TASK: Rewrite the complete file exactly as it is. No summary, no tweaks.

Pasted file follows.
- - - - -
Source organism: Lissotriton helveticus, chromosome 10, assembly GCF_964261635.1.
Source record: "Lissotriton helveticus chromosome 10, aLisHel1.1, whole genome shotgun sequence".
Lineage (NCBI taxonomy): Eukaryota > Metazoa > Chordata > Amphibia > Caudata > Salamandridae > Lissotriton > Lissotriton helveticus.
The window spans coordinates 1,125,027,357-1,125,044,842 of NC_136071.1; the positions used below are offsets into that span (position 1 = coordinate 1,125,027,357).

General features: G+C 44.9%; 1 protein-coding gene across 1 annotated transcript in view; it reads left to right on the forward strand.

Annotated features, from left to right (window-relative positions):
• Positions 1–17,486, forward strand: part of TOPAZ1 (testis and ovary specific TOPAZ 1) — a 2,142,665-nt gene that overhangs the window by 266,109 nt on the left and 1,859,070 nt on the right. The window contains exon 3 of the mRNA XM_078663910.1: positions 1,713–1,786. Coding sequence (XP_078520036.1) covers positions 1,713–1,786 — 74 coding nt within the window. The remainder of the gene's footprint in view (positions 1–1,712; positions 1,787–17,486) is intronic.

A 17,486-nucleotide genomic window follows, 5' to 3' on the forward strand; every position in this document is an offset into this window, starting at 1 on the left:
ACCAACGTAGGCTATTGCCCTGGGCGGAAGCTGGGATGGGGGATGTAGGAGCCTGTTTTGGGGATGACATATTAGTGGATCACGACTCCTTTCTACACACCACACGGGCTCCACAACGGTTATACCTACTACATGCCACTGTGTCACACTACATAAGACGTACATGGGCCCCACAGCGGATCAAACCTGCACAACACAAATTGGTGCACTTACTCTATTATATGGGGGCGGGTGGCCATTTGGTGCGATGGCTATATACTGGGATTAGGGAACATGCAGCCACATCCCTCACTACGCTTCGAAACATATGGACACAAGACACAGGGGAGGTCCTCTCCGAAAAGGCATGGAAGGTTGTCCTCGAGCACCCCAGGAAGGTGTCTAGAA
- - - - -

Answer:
Source organism: Lissotriton helveticus, chromosome 10, assembly GCF_964261635.1.
Source record: "Lissotriton helveticus chromosome 10, aLisHel1.1, whole genome shotgun sequence".
Lineage (NCBI taxonomy): Eukaryota > Metazoa > Chordata > Amphibia > Caudata > Salamandridae > Lissotriton > Lissotriton helveticus.
The window spans coordinates 1,125,027,357-1,125,044,842 of NC_136071.1; the positions used below are offsets into that span (position 1 = coordinate 1,125,027,357).

General features: G+C 44.9%; 1 protein-coding gene across 1 annotated transcript in view; it reads left to right on the forward strand.

Annotated features, from left to right (window-relative positions):
• Positions 1–17,486, forward strand: part of TOPAZ1 (testis and ovary specific TOPAZ 1) — a 2,142,665-nt gene that overhangs the window by 266,109 nt on the left and 1,859,070 nt on the right. The window contains exon 3 of the mRNA XM_078663910.1: positions 1,713–1,786. Coding sequence (XP_078520036.1) covers positions 1,713–1,786 — 74 coding nt within the window. The remainder of the gene's footprint in view (positions 1–1,712; positions 1,787–17,486) is intronic.

A 17,486-nucleotide genomic window follows, 5' to 3' on the forward strand; every position in this document is an offset into this window, starting at 1 on the left:
ACCAACGTAGGCTATTGCCCTGGGCGGAAGCTGGGATGGGGGATGTAGGAGCCTGTTTTGGGGATGACATATTAGTGGATCACGACTCCTTTCTACACACCACACGGGCTCCACAACGGTTATACCTACTACATGCCACTGTGTCACACTACATAAGACGTACATGGGCCCCACAGCGGATCAAACCTGCACAACACAAATTGGTGCACTTACTCTATTATATGGGGGCGGGTGGCCATTTGGTGCGATGGCTATATACTGGGATTAGGGAACATGCAGCCACATCCCTCACTACGCTTCGAAACATATGGACACAAGACACAGGGGAGGTCCTCTCCGAAAAGGCATGGAAGGTTGTCCTCGAGCACCCCAGGAAGGTGTCTAGAA